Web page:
Back to the medium tanks, in a straight up 1v1 I guess there are lots of variables to consider, the biggest being the crew training and year of the engagement. The two tanks would probably leapfrog ahead of each other with each technological advancement and model upgrade.


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Almighty Tubsta #26 Posted 19 January 2016 - 07:48 PM

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A note of interest is that the L7 was designed to combat the T-54, so by 1946 standards the T-54 wins by a long way on armour, firepower, mobility and reliability.

 

As another note of discussion, which of the two would win, with today's current in-service modifications?


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Matthew J35U5 #27 Posted 19 January 2016 - 07:51 PM

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View PostAlmighty Tubsta, on 19 January 2016 - 02:40 PM, said:

My mistake, I was getting parts of tanks mixed up (it's been a long day). The Chieftain was the first MBT I was thinking of, which did incorporate design elements of the Centurion, where I was getting hazy.

 

You are correct about the T-64 being the first Soviet MBT, albeit almost a decade after the Chieftain.

 

The main influence on western armour I was actually thinking of was the Chobham armour which didn't come about until the Challenger.

 

I hold my hands up, I was talking out of my 'harris'. As I said, it's been a long day, and we're not discussing MBT's right here.

 

Back to the medium tanks, in a straight up 1v1 I guess there are lots of variables to consider, the biggest being the crew training and year of the engagement. The two tanks would probably leapfrog ahead of each other with each technological advancement and model upgrade.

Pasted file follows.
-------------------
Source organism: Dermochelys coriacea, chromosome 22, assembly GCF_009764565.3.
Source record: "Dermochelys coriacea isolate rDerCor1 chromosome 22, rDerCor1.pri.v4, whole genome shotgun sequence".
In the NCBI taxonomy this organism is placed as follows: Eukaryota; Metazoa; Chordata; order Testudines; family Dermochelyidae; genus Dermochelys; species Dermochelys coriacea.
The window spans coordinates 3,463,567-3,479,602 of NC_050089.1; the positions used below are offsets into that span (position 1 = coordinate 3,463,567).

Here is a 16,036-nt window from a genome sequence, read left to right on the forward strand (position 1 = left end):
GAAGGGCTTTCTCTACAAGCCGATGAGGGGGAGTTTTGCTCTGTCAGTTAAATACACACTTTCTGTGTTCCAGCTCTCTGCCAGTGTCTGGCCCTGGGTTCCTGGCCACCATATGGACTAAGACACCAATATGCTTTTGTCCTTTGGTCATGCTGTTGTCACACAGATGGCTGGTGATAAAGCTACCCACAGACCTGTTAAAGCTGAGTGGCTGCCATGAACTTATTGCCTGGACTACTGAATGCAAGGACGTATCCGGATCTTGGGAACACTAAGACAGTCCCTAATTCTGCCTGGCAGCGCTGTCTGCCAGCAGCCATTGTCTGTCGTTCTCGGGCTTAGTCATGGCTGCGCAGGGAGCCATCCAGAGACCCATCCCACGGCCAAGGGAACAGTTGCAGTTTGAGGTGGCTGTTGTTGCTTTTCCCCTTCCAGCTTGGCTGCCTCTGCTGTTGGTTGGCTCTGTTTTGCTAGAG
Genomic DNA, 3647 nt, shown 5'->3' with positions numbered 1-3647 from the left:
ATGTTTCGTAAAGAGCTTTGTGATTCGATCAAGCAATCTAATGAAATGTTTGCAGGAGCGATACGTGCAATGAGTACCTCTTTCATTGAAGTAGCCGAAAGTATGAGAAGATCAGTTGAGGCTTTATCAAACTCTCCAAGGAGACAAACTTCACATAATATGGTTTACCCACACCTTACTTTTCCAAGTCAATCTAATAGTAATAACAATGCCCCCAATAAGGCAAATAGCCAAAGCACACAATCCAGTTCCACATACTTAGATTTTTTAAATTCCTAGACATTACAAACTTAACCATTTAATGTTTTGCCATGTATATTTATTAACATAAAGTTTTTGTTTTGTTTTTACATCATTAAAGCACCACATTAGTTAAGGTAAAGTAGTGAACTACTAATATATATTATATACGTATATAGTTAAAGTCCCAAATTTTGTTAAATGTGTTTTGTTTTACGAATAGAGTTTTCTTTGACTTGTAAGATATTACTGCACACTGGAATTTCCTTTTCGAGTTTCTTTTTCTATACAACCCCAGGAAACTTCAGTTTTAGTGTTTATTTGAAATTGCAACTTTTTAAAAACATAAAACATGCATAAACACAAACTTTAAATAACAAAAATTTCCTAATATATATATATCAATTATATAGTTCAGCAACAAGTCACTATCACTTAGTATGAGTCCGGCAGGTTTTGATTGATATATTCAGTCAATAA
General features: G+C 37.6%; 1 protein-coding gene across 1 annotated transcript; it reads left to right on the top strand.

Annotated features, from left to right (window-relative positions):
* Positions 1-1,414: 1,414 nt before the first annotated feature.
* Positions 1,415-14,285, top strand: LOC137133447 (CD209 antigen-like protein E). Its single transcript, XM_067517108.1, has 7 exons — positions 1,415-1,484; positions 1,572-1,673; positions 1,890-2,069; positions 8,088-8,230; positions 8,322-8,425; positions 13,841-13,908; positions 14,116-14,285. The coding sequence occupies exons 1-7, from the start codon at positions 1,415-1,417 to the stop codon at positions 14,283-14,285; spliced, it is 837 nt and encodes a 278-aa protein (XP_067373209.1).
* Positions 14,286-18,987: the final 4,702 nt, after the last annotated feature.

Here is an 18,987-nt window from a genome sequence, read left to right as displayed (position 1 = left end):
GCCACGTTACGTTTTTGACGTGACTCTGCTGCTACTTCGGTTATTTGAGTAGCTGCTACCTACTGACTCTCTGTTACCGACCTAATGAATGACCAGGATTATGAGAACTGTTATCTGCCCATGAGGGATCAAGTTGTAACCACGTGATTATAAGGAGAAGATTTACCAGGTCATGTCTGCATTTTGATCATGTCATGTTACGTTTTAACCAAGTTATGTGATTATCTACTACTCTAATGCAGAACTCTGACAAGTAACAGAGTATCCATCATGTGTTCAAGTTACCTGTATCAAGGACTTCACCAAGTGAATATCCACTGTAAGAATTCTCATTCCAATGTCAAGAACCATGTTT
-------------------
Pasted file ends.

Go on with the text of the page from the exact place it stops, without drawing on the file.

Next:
I am very accepting of people making mistakes because of life. We are not doing this for our day job afterall. :P

 

Though I'm not sure how the T-64 (entered service in 1964) came a decade after the Chieftain (entered service in 1966). Maybe you were thinking of the T-80?


KeystoneCops, on 14 June 2015 - 12:51 PM, said:


Matthew J35U5 #28 Posted 19 January 2016 - 08:01 PM

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View PostAlmighty Tubsta, on 19 January 2016 - 02:48 PM, said:

A note of interest is that the L7 was designed to combat the T-54, so by 1946 standards the T-54 wins by a long way on armour, firepower, mobility and reliability.

 

As another note of discussion, which of the two would win, with today's current in-service modifications?

I think the British did more upgrading of the Centurion. Outside of electronics, the only real upgrades for a T-54 is ammunition, ATGM's, and ERA.


KeystoneCops, on 14 June 2015 - 12:51 PM, said:


Almighty Tubsta #29 Posted 19 January 2016 - 09:36 PM

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View PostMatthew J35U5, on 19 January 2016 - 07:51 PM, said:

I am very accepting of people making mistakes because of life. We are not doing this for our day job afterall. :P

 

Though I'm not sure how the T-64 (entered service in 1964) came a decade after the Chieftain (entered service in 1966). Maybe you were thinking of the T-80?

 

I didn't check online, I got it from my reference book.  It said the Chieftain entered service in 63 and the T-64 entered service in 72. It could be wrong.

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Turboclicker #30 Posted 19 January 2016 - 09:37 PM

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View PostAlmighty Tubsta, on 19 January 2016 - 05:36 PM, said:

 

I didn't check online, I got it from my reference book.  It said the Chieftain entered service in 63 and the T-64 entered service in 72. It could be wrong.